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Recovery of local property market weighed down by new supply, says DTZ

KUALA LUMPUR: The recovery of Malaysia’s property market is weighed down by new supply, according to DTZ’s research report, Malaysia Property Times 1Q2010.

In the office sector, rents continue to experience downward pressure as companies remain cautious about expansion amid substantial new supply. The average prime office rent fell to RM6.02 psf in 1Q2010 from RM6.08 psf in 4Q2009. With significant levels of new supply, 2.06 million sq ft scheduled for 2010 and 14.90 million sq ft in the pipeline between 2010 and 2014, office rents will continue to face downward pressure in the next few years.

The overall occupancy rate of office buildings in Kuala Lumpur increased marginally from 87% in 4Q 2009 to 87.2% in 1Q2010 as there was no new addition of office space. Most leasing activities were mainly due to consolidations and relocations.

While the short-term outlook for the office sector has turned slightly more positive as the economy recovers and signs of foreign demand emerges, concern has been raised on whether the growth is sustainable.

DTZ noted that the New Economic Model (NEM) announced by the government on March 30 would augur well for the long-term growth prospects of the office market due to the services sector targeted growth of 8% compound annual growth rate (CAGR) over 2011 to 2020.

On the residential front, selective demand for niche residential properties was noted as shown by encouraging sales rate of recent launches in the Klang Valley. However, high-end condominiums in the city centre continue to face over-supply concerns.

Overall, the average rents of high-end condominiums in Kuala Lumpur remained at RM3.56 psf in 1Q2010 while average prices dipped 6.3% q-o-q to RM538 psf in 1Q2010.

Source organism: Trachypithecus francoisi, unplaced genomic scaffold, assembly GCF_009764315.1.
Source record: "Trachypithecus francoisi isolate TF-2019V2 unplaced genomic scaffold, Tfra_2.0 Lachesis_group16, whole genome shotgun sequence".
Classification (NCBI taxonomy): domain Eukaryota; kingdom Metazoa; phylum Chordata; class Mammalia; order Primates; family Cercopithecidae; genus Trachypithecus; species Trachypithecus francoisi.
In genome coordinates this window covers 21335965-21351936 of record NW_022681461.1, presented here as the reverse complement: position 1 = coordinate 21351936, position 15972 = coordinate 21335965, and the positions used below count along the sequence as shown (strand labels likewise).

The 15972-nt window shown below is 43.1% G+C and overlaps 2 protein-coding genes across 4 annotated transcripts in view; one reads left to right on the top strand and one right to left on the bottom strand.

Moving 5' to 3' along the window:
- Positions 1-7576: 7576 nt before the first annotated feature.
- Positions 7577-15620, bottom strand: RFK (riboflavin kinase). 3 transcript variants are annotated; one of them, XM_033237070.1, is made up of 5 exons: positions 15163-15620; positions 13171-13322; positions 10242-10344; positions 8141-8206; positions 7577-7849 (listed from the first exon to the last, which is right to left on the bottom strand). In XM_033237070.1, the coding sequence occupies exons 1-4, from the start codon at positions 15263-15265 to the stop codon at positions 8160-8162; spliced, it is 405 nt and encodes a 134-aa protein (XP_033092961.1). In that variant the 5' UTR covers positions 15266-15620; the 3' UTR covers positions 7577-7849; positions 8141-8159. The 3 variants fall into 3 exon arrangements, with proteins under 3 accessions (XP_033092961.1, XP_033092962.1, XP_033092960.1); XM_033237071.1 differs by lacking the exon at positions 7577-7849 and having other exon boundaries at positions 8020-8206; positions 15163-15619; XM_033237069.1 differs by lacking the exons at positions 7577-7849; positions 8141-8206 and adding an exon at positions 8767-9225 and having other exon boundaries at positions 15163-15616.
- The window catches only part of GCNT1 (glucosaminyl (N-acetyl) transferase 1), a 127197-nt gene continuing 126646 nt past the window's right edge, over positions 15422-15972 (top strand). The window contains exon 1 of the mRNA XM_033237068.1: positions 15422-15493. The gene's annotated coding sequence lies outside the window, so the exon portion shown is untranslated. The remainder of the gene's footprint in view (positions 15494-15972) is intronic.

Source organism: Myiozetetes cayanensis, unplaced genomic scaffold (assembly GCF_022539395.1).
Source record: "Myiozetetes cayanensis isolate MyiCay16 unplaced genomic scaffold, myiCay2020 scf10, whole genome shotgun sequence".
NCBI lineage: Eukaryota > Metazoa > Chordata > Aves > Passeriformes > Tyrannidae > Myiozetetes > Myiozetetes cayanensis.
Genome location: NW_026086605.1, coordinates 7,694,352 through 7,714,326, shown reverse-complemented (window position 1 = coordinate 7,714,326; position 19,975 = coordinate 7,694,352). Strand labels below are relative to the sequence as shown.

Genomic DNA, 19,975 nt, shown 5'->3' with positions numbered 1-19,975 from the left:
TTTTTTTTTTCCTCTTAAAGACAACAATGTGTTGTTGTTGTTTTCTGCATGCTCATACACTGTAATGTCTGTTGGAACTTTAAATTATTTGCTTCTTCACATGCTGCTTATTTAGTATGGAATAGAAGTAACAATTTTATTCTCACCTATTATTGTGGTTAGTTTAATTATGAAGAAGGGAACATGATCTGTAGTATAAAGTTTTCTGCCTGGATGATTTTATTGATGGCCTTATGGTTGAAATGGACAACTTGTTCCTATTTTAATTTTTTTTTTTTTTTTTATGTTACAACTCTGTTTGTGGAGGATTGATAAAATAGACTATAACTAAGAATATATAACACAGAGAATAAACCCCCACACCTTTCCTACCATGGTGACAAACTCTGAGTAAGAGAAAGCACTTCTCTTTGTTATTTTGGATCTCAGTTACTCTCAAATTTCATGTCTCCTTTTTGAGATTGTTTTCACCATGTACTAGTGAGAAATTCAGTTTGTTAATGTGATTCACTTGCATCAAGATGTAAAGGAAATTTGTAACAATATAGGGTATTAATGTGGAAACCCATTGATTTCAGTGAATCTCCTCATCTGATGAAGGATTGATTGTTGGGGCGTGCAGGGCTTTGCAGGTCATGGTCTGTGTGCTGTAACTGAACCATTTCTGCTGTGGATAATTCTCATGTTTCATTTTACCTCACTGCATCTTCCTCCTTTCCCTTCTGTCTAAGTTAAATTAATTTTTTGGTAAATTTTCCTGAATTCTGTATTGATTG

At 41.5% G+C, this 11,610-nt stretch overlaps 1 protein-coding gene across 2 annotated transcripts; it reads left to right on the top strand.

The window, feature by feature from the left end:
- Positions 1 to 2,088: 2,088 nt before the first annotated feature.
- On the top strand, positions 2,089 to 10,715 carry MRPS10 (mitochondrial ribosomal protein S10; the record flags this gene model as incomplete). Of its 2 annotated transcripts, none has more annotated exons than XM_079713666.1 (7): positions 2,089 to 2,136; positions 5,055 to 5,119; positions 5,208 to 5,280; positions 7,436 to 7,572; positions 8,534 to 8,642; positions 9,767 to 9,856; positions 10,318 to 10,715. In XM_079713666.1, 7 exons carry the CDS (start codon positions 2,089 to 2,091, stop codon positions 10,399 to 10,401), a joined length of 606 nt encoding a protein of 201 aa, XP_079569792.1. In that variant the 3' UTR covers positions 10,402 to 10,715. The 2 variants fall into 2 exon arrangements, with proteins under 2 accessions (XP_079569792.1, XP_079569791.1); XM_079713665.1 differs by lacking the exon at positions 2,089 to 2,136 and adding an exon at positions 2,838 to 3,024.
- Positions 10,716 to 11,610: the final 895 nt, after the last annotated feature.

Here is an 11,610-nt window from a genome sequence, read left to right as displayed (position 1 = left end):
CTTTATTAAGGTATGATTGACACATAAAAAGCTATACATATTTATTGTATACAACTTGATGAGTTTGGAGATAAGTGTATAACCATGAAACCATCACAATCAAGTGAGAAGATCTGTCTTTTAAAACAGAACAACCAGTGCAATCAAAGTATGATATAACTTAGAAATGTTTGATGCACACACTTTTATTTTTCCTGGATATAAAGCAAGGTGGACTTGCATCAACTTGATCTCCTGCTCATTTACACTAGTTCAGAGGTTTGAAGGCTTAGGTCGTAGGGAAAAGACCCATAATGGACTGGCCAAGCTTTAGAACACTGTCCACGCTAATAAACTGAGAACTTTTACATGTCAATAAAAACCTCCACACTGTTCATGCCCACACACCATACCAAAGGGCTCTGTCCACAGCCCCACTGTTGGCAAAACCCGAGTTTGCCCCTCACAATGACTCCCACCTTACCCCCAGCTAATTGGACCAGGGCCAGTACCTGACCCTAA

“The downward trend in the number of expatriates has exerted pressure on rents. The lack of growing demand has created a competitive market, especially for larger units that are asking for rents of above RM10,000 per month,” said Eddy Wong, head of residential marketing, DTZ Malaysia.

The outlook for the sector remains challenging due to the large incoming supply, which will continue to exert downward pressure on both capital and rental value.

The retail market was resilient in 1Q2010, with shopping centres in Kuala Lumpur maintaining a 90% overall average occupancy rate while those outside Kuala Lumpur saw a marginal dip from 88% in 4Q2009 to an average of 87% in 1Q2010.

About 5.75 million sq ft of new retail space is in the pipeline between 2010 and 2013, of which an upcoming supply of 3 million sq ft is scheduled for 2010. The new supply will create a competitive environment. However, shopping centres under construction in the city centre with high visibility and accessibility continue to enjoy strong per-commitment interest. By comparison, incoming neighbourhood malls in less strategic locations in the suburbs are struggling to pre-let space.

According to DTZ, the future prospect of the sector will depend on the economic growth as projected under the NEM.

As for the investment market, no transactions were noted in 1Q2010, though several proposed acquisitions were made by REIT managers. Like the previous quarter, investment interest was dominated by domestic players, mainly government-linked companies and REITs.

Negative political developments have dampened the market sentiment with foreign investors remaining on the sideline. However, foreign investors are expected to return to the market in 2H2010 when economic recovery becomes firmer.

Net sellers are limited although buying interest has recovered. Available stock for sale are mainly properties under construction or recently completed but with low occupancy levels. With asking prices generally above valuation, it is difficult to conclude a sale despite intended buyers.

The recent increase in the overnight policy rate (OPR) by 25 basis points has signalled the end of cheap funding. The development is not likely to have any impact on overall market sentiment but could lead to a review of current entry yields for investors. And with the strengthening of ringgit against major currencies, the market could become less attractive from a foreign investor’s perspective.

“Without any selling pressure, prices are expected to remain stable but increasing cost of funds due to the normalisation of interest rates may lead to a review of entry yield further into the year,” said Brian Koh, executive director of Consultancy & Research DTZ Malaysia.

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